One of the reasons many people favor this “new” view of the gospel is that it gives the church a swift kick in the pants.
God’s people have emphasized the “Four Laws” view of the gospel. Man’s sin makes him God’s enemy. Man needs to respond to Jesus’ invitation to be reconciled to God and avoid a just punishment. As someone who knows he deserves God's just punishment, I am personally very grateful Jesus paid the ransom, and I have this reconciliation.
But there has been a tendency for people to think once they have gone forward and prayed the prayer, their responsibilities consist of showing up at the meetings and paying their dues.
I know someone who likes to quote the Apostle John, who said the reason Jesus came into the world was to destroy the works of the devil. I would not argue against that. I would argue that God’s pattern is to remove the evil, then to fill the void with good. We destroy Satan’s works by filling the world with Jesus’ works. Jesus did not command us to get professions of faith. Jesus commanded us to make disciples.
Disciples are molded step by step, day by day, to think, to live, to act and to speak like Jesus. Jesus has an expectation that his disciples will greatly impact society, politics and culture. Jesus also expects that impact to happen almost immediately. It should not take years. It should not take special schooling.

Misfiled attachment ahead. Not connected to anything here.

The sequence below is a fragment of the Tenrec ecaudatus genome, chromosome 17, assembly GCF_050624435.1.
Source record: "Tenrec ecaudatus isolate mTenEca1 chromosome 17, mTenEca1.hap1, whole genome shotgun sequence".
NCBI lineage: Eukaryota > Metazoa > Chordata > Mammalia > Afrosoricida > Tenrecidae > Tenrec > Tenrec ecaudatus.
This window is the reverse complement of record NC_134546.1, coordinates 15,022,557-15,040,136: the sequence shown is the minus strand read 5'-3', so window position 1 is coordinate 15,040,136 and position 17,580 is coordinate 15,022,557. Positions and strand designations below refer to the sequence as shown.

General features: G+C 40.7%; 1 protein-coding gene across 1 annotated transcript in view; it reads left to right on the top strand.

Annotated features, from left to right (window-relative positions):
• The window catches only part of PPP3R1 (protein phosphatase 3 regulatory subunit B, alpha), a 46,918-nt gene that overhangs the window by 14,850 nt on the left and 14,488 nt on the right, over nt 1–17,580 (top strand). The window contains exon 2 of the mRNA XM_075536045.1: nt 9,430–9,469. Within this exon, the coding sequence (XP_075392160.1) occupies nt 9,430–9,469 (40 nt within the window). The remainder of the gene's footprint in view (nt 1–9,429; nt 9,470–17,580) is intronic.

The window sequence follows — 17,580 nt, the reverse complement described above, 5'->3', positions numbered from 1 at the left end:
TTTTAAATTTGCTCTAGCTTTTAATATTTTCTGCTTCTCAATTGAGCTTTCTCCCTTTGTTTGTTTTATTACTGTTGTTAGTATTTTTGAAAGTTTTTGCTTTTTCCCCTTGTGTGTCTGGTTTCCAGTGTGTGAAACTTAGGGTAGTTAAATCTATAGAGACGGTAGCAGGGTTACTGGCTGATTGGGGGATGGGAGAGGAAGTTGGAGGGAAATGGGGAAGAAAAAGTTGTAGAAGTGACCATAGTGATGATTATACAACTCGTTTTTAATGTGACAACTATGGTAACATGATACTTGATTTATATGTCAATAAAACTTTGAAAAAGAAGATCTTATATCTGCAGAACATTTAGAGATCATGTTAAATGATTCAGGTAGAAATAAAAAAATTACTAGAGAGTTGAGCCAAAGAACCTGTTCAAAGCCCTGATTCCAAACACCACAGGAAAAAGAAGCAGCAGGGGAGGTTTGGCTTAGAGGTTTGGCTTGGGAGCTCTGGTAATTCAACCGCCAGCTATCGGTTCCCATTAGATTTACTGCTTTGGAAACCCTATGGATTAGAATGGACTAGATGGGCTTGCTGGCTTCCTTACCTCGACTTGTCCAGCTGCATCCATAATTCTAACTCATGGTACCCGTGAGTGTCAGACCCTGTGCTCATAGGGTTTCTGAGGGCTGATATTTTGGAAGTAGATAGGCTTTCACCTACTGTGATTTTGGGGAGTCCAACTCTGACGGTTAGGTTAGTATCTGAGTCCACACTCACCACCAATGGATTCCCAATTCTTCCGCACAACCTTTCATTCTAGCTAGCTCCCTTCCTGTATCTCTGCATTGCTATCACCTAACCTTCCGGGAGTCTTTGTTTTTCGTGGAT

There may be instruction. The further away from a Jesus centered heritage, the more concepts, behaviors, attitudes and motivations ought to be removed and new life planted. But the Spirit of God is planted in hearts. A personal revolution takes places in the hearts of people.
Some fun has been poked at George Bush’s “Thousand Points of Light” metaphor. George did not invent the concept behind the metaphor. God did. God’s Spirit in the hearts of disciples should stand out like stars on a dark night.
God has ignited the lights in our hearts. And the expectations and systems of current churches has too often put the light under the bed and in the closet, where it does no good.
So, if we include in the gospel, God transforming the world system into his kingdom, and the process of forming disciples as the catalyst to that transformation, there has to be a revolution at the heart of church, as well as the heart of people.